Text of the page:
Cailleach: The Hag of Beara by Leanne O'Sullivan (2009)

This slim volume of sensuous poetry takes the supernatural myths behind the Hag's many lives and distills them to human form, presenting a woman in love, not with gods from the sea, but with a humble fisherman. O'Sullivan's images are full of longing of the body and mind, emotional resonance woven with sensual pleasures.

 

Nora Webster by Colm Tóibín (2014)

As readers, we often gravitate toward lives played out on a grander scale—adventures, dalliances, crimes, and misdemeanors far more colorful than our own. But reader, if you haven’t experienced the transcendent storytelling of Ireland’s Colm Tóibín, you may not know what it’s like to feel the earth tilt with the most subtle of emotional tremors.

 

History of the Rain by Niall Williams (2014)

This is a book to savor, slowly and delicately. It pokes gentle, meta, self-mocking fun at the conventions of novel structure. If you are a reader who expects tidy packages of chronological storytelling, plot points, and story arcs, give this a try. You might be surprised what beauty can be woven outside the confines of the Fiction 101 blogosphere. And read with a notebook by your side, because you'll want to make note of each volume Ruth references in her vast library—it's a primer on Western literature's greatest works of poetry and prose. Tissues would be good, too. I reckon you won't make it through this with dry eyes.

 

Eyrie by Tim Winton (2014)

Eyrie is a vertiginous wobble through lives disintegrated by the slow acid drip of despair and addiction, held together by the thinnest strands of determination, survival, and devotion. Winton, like Cormac McCarthy, Louise Erdrich, Colm Toibin, Edna O'Brien, is a writer-poet. His prose has such density and texture; it is sensual and viscous. Australian vernacular is particularly rich, to the point of cloying, and Winton uses it to demonstrate the sharp class divides in this country that we think of as a model of social egalitarianism.

 

My last full read of the year was  Virginia Woolf's To the Lighthouse. I'm still haven't found the words to describe it, either as a book or as a reading experience, so I won't even try. I'll just keep reading.

 

Happy New Year to All!

 

 

An Cailleach Bheara: The Hag and Her Sunrise

At last, the light and I are beginning to meet at the right time. From the sofa, I can see the first blue glow of dawn, then the rosy line of sunrise as it creeps up the Cascades and tips into Admiralty Bay. It arrives earlier each morning, so that soon my coffee will still be hot when I scuff my sockless feet into worn-out running shoes and shuffle down to the pier for morning yoga in the breeze and warm light. It's early enough in the year—we're still trying to regain the missing light Daylight Savings borrowed a few weeks ago—that I'm ready by sunrise to move from morning peace to daytime activity. The light is sweet when it finally arrives, but I've got stuff to do.

Yesterday though, the light had its way. It stopped my 6:30 thoughts about laundry and grocery lists, wrapped its warm, golden fingers around my wrist and drew me, laughing, down the hill to the water.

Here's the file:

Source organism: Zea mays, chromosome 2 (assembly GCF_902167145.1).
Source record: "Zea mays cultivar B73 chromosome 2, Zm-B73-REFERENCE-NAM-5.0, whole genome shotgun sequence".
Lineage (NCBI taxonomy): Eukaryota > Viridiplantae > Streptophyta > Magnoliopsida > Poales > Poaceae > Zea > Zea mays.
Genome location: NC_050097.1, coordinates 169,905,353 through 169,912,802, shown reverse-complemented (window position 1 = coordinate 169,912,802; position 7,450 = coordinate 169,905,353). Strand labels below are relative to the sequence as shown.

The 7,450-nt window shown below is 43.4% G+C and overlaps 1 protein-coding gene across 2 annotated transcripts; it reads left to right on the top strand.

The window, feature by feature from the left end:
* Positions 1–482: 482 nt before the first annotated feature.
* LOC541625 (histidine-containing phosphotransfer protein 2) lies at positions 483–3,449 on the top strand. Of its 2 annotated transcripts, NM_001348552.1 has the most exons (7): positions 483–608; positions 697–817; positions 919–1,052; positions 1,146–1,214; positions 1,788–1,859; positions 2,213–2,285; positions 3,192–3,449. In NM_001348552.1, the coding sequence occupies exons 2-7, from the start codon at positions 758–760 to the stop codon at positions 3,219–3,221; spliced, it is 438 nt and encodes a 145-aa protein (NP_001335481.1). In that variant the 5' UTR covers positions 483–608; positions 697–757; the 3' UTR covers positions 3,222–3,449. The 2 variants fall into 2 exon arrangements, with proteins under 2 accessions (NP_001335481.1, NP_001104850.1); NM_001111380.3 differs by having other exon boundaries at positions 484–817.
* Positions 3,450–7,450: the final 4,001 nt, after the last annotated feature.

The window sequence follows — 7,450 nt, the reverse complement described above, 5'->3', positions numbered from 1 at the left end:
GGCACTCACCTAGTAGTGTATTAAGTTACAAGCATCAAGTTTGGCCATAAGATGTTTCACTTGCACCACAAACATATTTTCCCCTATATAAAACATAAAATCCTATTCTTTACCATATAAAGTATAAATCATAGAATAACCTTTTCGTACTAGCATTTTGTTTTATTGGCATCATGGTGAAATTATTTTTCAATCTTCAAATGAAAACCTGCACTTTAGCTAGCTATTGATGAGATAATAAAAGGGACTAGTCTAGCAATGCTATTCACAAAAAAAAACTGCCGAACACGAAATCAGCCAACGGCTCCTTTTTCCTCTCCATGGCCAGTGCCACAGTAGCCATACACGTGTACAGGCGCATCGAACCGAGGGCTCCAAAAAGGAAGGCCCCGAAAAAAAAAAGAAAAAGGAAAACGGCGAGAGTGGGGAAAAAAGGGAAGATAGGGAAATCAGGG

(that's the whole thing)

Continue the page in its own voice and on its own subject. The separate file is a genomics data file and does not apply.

I yearned to ring church bells and ship horns, to rouse everyone from bed and shout, "Look outside, look at the light!" But only the bakery truck driver and I were puffing white breaths in the pink-tinged air. Until I got to the water, where the scullers and sailors were bathed in the sun's fleeting exuberance. I stretched and folded into my asanas as their vessels bounced over the cold March swells.

For writers of prose, reading poetry is like being drawn outside by the siren song of light. The brief world of a poem envelopes us in potent imagery, with words strung together in ways that break the rules binding us to plot and structure. We are enchanted by rhythm and evocative symbols and for the moments it lasts, the poem—like the dawn—sets us free.

I can share only a photo of yesterday's light, untouched, unfiltered. Were I poet, perhaps I could do it some literary justice.

But when I fall in love with new-to-me poetry, as I did this week, with young Irish poet Leanne O'Sullivan's collection Cailleach: The Hag of Beara, I want to ring the church bells and sound the ship horns. Read This Read This Read This, the bells and horns would say. It's like being inside a sunrise.

Cailleach: The Hag of Beara

Cailleach: The Hag of Beara by Leanne O'Sullivan

My rating: 5 of 5 stars

Perched on hill overlooking Ballycrovane Harbor, in the wild, remote Beara Peninsula of West Cork, sits a humped, ragged block of stone. One edge resembles the profile of a woman, her furrowed brow arched over a proud nose, staring out to sea. She is An Cailleach Bheara, the Hag of Beara, the mother of Ireland. Her story is Ireland's story, her survival the enduring drama of a tortured land of legendary beauty.

Into the stormy legends wends the sublime poetry of Leanne O'Sullivan, like a cool silk ribbon whispering over fevered flesh. This slim volume of sensuous language takes the supernatural myths behind the Hag's many lives and distills them to human form, presenting a woman in love, not with gods from the sea, but with a humble fisherman. Her images are full of longing of the body and mind, emotional resonance woven with sensual pleasures. We experience the Old Woman as a young girl, vulnerable, vital, yearning, but already wise and sad.

I did not want a glance or a sound, only the sight of you --the mouthing space the absence of language; only to watch you turn through the shimmering coils of light, the river siding around me, describing to me the dark that would be cast over the body, violent, liquid, salt and calm -- the darkness that would be cast between the moment when I could destroy and the moment when I would devour

A Beara native, O'Sullivan's blood brims with the brine of the North Atlantic and its feral winds howl in her mind. Her words pulse with the southwest's moody weather that ripples from cruel and cold to docile in the time it takes to read one of her enchanting verses:

Morning, the touching of the moon on the oval-line of light, the sun low, its fire like liquid over the ocean where the wading gulls hunt. I toed the foam and smooth sand as a rattle of salt rushed against my skin, the pebbles, the water's joyful touchings.

Best read aloud, with a glass of Jameson 18-year-old close at hand. Or at sunrise, with a porpoise slipping in and out of the waves, inviting you to come in and play...

View all my reviews

March Sunrise, Port Townsend  ©Julie Christine Johnson 2014